The following lines describe an example where, with the initially-set start position S1 of the embroidery frame 5, the embroidery pattern protrudes beyond the movable range (i.e., sewable range) 20 of the embroidery frame 5 with respect to the Y-axis direction as shown in FIG. 10A. In this case, a trace instruction is given (step 101), so that the movement of the embroidery frame 5 is started in accordance with the outline data (step 102). When a current position Sy of the moving embroidery frame 5 has reached the Y-axis-direction movement limit position of the movable range 20, the arrival at the Y-axis-direction movement limit position is detected (YES determination at step 103 of FIG. 6). The movement of the embroidery frame 5 is terminated in response to the Y-axis-direction movement limit detection (step 104), then it is determined that the direction in which the current position Sx has reached the limit position is the Y-axis direction (step 106), and the process goes to step 111. At steps 111-115, the aforementioned operations of steps 106-110 are performed for the Y axis. Namely, at step 111, a protrusion amount yL of a remaining outline portion, protruding beyond the embroidery frame, is calculated on the basis of the current position Sy and extreme value My1 of the remaining outline portion represented by the outline data (e.g., yL=My1−Sy). Then, a predetermined leeway amount yN is added to the protrusion amount yL of to calculate a correction value LY (step 112), and then the Y coordinate value of the initially-set start position S1 is corrected by the correction value LY so as to calculate a Y coordinate value of a corrected start position S3 (step 113). Then, the embroidery frame 5 is automatically moved to the corrected start position S3 (step 114). Upon completion of the movement of the embroidery frame 5 to the corrected start position S3, the completion of the movement is informed to the human operator (step 115). In this manner, the start position of the embroidery frame 5 is positionally displaced from the arbitrarily-set or desired position S1 by the correction value LY and reset at the corrected start position S3. After the embroidery frame 5 has been reset at the corrected start position S3, a trace instruction is given one more time for a confirmation purpose (step 101). Thus, this time, the movement of the embroidery frame 5 is started at the corrected start position S3 in accordance with the outline data (step 102). If there is no pattern protrusion in the X-axis direction as shown in FIG. 10C, the movement (tracing), based on the outline data, of the embroidery frame 5 is brought to an end with the NO determination at step S13 maintained. In this manner, it is confirmed that, with the start position S3 having been set till the end of the trace process, there occurs pattern protrusion in neither the X-axis direction nor in the Y-axis direction as shown in FIG. 10C.

Next, a description will be given about an example where, with the initially-set start position S1 of the embroidery frame 5, the embroidery pattern protrudes beyond the movable range (i.e., sewable range) 20 of the embroidery frame 5 with respect to both of the X-axis and Y-axis directions as shown in FIG. 11. In this case, a trace instruction is given (step 101), so that the movement of the embroidery frame 5 is started in accordance with the outline data (step 102). When the current position of the moving embroidery frame 5 has reached the limited position, in one of the X-axis and Y-axis-directions, of the movable range 20, a corrected start position is set, through the operations at steps 106-110 or 111-115, so as to eliminate the protrusion in the one, i.e. X-axis or Y-axis, direction. Then, the trace instruction is given again (step 101), so that the movement of the embroidery frame 5 is started in accordance with the outline data (step 102). When the current position of the moving embroidery frame 5 has reached the limited position, in the other of the X-axis and Y-axis-directions, of the movable range 20, a corrected start position is set, through the operations at steps 106-110 or 111-115, so as to eliminate the protrusion in the other, i.e. Y-axis or X-axis, direction. Finally, the trace instruction is given again just for a confirmation purpose (step 101), so that the movement of the embroidery frame 5 is started in accordance with the outline data (step 102). This time, the tracing can be brought to an end without the outline data protruding in any one of the X-axis and Y-axis directions. Because any protrusion in both of the X-axis and Y-axis directions has already been eliminated in accordance with the second trace instruction, the third trace instruction is merely for a confirmation purpose and thus may be dispensed with.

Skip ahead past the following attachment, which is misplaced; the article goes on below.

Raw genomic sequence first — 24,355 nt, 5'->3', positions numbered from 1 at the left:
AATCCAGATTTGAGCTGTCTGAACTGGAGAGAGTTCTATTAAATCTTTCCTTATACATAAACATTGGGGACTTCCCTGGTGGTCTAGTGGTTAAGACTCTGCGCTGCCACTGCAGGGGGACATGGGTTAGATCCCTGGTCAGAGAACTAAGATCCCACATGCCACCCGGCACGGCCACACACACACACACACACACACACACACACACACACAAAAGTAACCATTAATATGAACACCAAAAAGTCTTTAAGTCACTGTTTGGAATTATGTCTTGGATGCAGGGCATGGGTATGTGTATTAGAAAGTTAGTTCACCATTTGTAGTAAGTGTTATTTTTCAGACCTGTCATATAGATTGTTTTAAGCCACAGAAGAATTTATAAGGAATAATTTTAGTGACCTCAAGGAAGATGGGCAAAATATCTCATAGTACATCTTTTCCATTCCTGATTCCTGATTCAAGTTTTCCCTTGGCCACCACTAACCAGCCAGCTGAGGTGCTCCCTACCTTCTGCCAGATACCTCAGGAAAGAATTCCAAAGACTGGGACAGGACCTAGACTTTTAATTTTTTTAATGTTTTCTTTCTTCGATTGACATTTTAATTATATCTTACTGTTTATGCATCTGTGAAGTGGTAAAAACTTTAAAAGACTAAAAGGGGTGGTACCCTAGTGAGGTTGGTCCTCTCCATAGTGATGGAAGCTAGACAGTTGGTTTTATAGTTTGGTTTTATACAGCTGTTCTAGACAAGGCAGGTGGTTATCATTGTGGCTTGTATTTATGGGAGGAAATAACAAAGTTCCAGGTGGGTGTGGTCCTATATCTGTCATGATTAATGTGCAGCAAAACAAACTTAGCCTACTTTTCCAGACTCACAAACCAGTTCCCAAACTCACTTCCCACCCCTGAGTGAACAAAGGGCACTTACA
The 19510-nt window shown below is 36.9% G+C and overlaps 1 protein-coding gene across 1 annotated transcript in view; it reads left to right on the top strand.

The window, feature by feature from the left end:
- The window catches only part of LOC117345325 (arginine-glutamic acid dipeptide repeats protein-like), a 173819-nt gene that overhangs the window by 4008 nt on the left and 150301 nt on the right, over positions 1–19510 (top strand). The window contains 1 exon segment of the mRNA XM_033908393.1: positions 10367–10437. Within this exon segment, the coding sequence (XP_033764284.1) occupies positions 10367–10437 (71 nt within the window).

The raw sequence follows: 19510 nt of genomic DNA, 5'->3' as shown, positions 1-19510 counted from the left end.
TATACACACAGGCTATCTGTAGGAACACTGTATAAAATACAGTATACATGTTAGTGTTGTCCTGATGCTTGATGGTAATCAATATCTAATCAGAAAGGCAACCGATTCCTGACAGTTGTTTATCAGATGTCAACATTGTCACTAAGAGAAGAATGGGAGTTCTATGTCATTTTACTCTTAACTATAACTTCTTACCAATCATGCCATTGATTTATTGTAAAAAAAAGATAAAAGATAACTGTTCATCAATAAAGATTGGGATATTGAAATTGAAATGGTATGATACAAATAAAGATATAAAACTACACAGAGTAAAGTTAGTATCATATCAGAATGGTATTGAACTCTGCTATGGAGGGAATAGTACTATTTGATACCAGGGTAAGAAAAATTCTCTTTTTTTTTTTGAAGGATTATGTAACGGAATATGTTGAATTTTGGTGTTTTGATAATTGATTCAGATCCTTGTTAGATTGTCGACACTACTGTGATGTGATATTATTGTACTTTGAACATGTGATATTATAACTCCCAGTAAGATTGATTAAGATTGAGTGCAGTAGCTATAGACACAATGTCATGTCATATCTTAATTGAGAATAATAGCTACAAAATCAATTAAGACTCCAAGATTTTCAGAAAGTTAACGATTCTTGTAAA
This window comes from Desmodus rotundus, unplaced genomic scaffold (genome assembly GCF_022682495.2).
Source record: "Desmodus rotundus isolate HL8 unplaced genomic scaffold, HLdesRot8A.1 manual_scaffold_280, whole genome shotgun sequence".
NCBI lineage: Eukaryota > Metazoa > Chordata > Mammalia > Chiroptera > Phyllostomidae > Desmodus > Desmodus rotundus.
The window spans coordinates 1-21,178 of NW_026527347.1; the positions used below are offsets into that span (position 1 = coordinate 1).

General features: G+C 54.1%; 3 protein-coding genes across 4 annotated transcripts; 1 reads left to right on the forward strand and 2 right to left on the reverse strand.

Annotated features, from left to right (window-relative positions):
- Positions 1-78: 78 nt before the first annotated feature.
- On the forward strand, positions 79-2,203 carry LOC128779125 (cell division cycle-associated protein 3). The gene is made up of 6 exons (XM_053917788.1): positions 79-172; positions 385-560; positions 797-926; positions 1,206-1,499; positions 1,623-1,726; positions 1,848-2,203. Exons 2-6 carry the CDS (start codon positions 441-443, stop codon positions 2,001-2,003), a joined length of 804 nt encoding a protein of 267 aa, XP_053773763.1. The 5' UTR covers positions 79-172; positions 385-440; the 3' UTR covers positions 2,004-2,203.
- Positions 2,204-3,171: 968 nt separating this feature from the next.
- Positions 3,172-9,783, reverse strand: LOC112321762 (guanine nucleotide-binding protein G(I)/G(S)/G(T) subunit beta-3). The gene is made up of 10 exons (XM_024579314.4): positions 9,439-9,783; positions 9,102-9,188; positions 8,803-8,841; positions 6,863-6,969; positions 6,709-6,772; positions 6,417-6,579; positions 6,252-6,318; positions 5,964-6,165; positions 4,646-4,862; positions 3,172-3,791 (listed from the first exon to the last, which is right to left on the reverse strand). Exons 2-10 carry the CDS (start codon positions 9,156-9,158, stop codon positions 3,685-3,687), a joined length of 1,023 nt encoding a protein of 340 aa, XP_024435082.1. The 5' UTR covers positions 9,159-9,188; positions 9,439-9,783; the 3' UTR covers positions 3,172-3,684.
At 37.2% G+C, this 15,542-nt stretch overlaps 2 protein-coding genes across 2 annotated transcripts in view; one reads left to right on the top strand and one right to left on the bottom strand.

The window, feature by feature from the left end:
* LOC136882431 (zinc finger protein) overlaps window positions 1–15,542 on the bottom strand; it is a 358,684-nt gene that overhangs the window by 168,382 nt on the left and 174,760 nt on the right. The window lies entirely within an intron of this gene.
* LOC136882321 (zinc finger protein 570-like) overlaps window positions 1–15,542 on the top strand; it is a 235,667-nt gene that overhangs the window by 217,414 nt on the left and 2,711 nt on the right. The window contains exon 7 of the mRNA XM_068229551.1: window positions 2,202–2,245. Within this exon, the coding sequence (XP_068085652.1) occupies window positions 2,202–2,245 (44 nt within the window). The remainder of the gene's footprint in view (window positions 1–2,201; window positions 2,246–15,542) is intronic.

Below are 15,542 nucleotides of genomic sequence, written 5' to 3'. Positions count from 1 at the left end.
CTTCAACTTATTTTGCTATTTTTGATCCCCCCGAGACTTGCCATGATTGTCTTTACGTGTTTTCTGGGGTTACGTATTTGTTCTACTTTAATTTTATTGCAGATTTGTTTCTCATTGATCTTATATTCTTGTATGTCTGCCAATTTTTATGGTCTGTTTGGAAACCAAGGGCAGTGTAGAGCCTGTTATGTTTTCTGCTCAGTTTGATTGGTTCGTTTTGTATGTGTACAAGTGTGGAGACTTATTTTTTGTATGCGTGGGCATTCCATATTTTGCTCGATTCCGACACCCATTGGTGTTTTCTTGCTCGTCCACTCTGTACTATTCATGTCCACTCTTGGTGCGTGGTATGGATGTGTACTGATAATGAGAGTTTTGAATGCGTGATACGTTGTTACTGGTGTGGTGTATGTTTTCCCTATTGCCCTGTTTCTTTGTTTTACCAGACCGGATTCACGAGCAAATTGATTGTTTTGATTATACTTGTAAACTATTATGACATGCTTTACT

As set forth above, in the case where, with the initial arbitrarily-set or desired start position S1, the outline data protrude beyond the movable range 20 in the X- or Y-axis direction, the trace instruction is given twice, so that a start position, eliminating a possibility of protrusion, can be set reliably.

Note that the leeway values xN and yN to be used for determining the aforementioned corrected start position may be set by the human operator on an operation panel in accordance with a form of the embroidery frame employed.

The present invention is also applicable to cases where is employed an embroidery frame of a cylindrical shape or curved-surface shape, without being limited to the planar-shaped embroidery frame 5 driven two-dimensionally along the X-axis and Y-axis. Further, the present invention is also applicable to single-head embroidery sewing machines, without being limited to multi-head embroidery sewing machines. Furthermore, the present invention is also applicable to embroidery sewing machines that perform embroidery, cutting, etc. of sequins and/or strings, without being limited to embroidery of threads; these machines are generically called “embroidery sewing machines”.